The tech trends of 2014

2013 saw everything around us get a little bit smarter – both users and technology. In addition to pivotal advancements for the future of tech, users of the web have also evolved.

Google’s Hummingbird algorithm update punctuated the evolution of the consumer usage of search. A change in consumer's reliance and attitude combined with leading advancements by tech trailblazers mean that 2014 is shaping up to be pretty exciting.

Last year’s big announcements came from two of the web’s major players. Google unveiled its breakthrough technology, ‘Google Glass’ and Amazon began trialling drones, for a speedy ‘on-demand’ shopping experience. There’s no doubt that these recent changes have emerged in anticipation of the evolving expectations of 2014’s internet user. Devices and online experiences are information-rich, and users expect this information to be delivered quickly and available at all times.

Consumer expectations

The tech advancements predicted in 2014 don’t simply rely on the emergence of new technology, but also the continual shift in consumer behaviour and assumptions. Brands really need to up their game to stay in-line with meeting the needs and wants of their customers. Users have become more reliant on their day-to-day devices, and expect them to be able to facilitate any task. Today’s more demanding user is highly critical of usability, and ‘switch off’ to brands whose digital offering cannot meet their needs. This reliance has come as a result of people being more familiar and more reliant on their mobile devices, which are now used to accommodate everyday tasks – shopping, booking appointments, communications and even managing household appliances.

What does the future hold?

Wearable tech - Google's big products of 2013 - Hummingbird and
Google Glass - trailblazed the Google Glassway for wearable, voice activated technology. Google Glass is rumoured to become available to consumers this year, though a release date has yet to be confirmed. Google's rival, Samsung has evidently seen the market potential in smart glasses and have filed a patent application for their own version, said to be named 'Galaxy Glass'. Smart glasses aren't the only wearable tech in demand, however. The adoption rate of smart watches has been huge, with brands such as Samsung, Sony, Nike and Pebble releasing impressive products to the market. However, the one that seems to be most greatly anticipated is Apple's smartwatch, which is also rumoured to be released in 2014. 

Big data - 'Big data' was one of 2013's hottest buzzwords. Now big data seems to be everywhere: every day we are surrounded by analytics and data to enable smarter, more accurate online decision making. However, the implementation of big data didn't quite take off last year, but rather a greater awareness of it was created. Essentially big data is nothing new; but recent developments have been created around this subject - software that facilitates the effective analysis of big data has become far more accessible and sophisticated. For this reason, 2014 is set to be the year that 'big data' matures from a techno-jargon buzzword into an operational necessity.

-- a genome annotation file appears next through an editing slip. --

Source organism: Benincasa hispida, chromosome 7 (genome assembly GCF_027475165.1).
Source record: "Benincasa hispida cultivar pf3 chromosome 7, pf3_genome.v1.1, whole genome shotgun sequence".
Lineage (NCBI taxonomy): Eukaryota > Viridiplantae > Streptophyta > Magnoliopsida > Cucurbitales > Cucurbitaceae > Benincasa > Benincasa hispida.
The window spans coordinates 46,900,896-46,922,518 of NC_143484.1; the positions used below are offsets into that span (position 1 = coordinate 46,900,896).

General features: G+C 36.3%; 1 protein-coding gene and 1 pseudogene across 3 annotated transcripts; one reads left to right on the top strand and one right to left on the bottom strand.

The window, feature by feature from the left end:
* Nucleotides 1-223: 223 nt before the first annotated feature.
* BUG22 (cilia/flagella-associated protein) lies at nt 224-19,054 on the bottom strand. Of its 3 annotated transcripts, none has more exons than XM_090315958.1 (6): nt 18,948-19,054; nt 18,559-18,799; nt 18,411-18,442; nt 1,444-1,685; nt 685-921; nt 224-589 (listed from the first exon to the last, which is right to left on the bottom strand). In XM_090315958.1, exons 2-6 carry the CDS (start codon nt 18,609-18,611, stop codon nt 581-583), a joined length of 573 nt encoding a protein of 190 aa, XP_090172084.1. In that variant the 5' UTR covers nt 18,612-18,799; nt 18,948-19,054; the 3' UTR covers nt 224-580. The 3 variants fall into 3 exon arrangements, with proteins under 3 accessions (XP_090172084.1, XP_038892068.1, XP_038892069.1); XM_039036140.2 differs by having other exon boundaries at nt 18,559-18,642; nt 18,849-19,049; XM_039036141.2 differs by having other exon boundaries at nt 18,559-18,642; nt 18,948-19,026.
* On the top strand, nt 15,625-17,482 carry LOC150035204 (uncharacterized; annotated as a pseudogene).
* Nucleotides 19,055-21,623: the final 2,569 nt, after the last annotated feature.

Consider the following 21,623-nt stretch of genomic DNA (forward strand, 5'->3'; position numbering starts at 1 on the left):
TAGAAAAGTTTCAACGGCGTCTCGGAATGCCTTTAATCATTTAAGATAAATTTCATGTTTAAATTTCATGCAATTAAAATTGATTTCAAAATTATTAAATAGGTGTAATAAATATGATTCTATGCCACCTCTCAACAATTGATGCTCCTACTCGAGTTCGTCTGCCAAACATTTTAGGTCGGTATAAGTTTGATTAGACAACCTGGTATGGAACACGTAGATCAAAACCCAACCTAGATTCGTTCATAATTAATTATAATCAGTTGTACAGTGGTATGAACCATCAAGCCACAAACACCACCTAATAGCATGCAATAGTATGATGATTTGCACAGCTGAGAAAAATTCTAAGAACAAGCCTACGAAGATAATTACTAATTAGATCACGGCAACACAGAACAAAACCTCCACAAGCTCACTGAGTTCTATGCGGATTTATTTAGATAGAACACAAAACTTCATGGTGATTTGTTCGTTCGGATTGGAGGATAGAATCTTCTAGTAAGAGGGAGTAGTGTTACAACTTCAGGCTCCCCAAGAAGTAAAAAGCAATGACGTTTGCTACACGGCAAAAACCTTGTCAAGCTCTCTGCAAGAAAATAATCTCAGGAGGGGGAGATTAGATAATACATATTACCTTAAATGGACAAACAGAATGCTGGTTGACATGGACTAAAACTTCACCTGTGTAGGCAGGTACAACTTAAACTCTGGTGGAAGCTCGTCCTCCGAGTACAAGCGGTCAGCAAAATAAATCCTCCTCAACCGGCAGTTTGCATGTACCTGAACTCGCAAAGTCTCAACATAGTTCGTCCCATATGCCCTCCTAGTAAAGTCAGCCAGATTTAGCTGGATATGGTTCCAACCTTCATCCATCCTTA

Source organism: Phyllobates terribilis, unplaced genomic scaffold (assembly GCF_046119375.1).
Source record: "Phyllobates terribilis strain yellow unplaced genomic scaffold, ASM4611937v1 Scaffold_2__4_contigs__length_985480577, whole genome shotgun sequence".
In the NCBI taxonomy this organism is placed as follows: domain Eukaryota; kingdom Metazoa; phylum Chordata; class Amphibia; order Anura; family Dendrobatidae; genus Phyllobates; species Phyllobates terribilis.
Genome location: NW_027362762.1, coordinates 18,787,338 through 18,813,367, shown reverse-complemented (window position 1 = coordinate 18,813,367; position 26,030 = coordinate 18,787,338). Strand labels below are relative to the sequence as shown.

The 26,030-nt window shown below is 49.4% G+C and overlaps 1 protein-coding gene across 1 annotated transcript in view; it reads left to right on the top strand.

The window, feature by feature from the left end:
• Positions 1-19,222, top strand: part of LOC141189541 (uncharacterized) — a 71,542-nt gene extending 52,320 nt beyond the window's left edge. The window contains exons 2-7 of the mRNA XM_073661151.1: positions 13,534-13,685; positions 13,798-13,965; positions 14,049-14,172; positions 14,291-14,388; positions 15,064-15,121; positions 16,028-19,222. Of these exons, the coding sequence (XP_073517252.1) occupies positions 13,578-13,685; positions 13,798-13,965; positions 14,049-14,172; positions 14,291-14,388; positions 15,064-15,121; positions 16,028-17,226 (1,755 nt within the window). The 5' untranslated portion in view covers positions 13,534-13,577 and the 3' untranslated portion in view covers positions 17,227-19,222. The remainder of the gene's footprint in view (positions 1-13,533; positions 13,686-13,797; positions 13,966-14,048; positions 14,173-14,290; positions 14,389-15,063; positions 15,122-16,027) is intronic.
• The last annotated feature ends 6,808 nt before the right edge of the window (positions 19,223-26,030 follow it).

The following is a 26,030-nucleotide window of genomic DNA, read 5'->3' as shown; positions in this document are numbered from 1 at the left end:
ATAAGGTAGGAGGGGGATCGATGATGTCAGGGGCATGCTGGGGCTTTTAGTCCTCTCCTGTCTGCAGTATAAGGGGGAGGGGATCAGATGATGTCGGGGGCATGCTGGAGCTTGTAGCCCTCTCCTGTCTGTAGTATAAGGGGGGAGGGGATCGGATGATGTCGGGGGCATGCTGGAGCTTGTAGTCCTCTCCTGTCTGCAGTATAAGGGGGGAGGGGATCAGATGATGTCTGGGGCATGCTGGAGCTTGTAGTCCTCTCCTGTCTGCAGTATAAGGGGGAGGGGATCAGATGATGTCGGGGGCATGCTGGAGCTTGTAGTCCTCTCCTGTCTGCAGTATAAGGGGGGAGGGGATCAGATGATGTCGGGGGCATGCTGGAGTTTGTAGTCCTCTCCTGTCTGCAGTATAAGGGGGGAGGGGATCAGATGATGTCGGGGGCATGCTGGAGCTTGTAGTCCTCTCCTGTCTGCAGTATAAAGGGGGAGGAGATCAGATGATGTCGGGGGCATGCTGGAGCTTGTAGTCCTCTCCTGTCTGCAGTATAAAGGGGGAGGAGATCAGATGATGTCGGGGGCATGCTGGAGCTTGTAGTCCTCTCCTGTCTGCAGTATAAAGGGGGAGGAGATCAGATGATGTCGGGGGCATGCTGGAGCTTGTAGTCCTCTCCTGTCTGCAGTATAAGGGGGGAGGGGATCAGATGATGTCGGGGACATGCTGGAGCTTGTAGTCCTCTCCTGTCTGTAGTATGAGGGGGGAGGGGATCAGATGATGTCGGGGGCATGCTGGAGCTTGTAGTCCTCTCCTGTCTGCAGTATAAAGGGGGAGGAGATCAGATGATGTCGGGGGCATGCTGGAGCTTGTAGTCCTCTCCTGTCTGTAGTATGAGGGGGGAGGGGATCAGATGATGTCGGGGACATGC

NestThe Smart Home - the idea of 'the Internet of Things' has been in circulation for years now. But finally it seems as though this pithy catchphrase is coming into fruition. One new connected home technology that has been a huge hit is Nest. Nest offers a thermostat and a smoke detector that promises to learn your schedule, programme itself and is fully controllable from your smartphone. The Nest app can allow you to adjust heating/cooling temperatures on the move and sends notifications to your phone when an alarm is triggered. This is just one product in the throng of new connected devices - smart washing machines, kettles that notify you when they have boiled and security systems.  


Drones - the future, it seems, is airborne. That infinite space we know as the sky has been seen as a place for innovative airborne applications. In 2013 Amazon grabbed everyone's attention with the announcement that they had been experimenting with unmanned drones, which would be used to expedite their 'Amazon Prime Air' concept, which promises to deliver items from the Amazon website within 30 minutes.

Will the future promise a sky filled with drones? Amazon has set 2015 as their goal for this concept to become a reality. Prime Air has certainly got everyone talking, so look out for more updates later this year.

Cloud computing - cloud computing took businesses by storm in 2013, with record numbers of businesses using cloud services. 2014 promises an even bigger growth explosion as cloud computing providers make efforts to improve infrastructure, security and platform independence. 

2014 looks set to be an exciting time, with connectivity and user experience at the forefront of every design. Multi-tasking is no longer gender specific. Everything now revolves around accessible information which can be viewed from any device and from any location - allowing users to carry out several tasks within minutes. Most importantly, this needs to be done when users are on the move, enabling mobile usage to fit in with their each person’s lifestyle. 

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Sources: Nest, Google Glass

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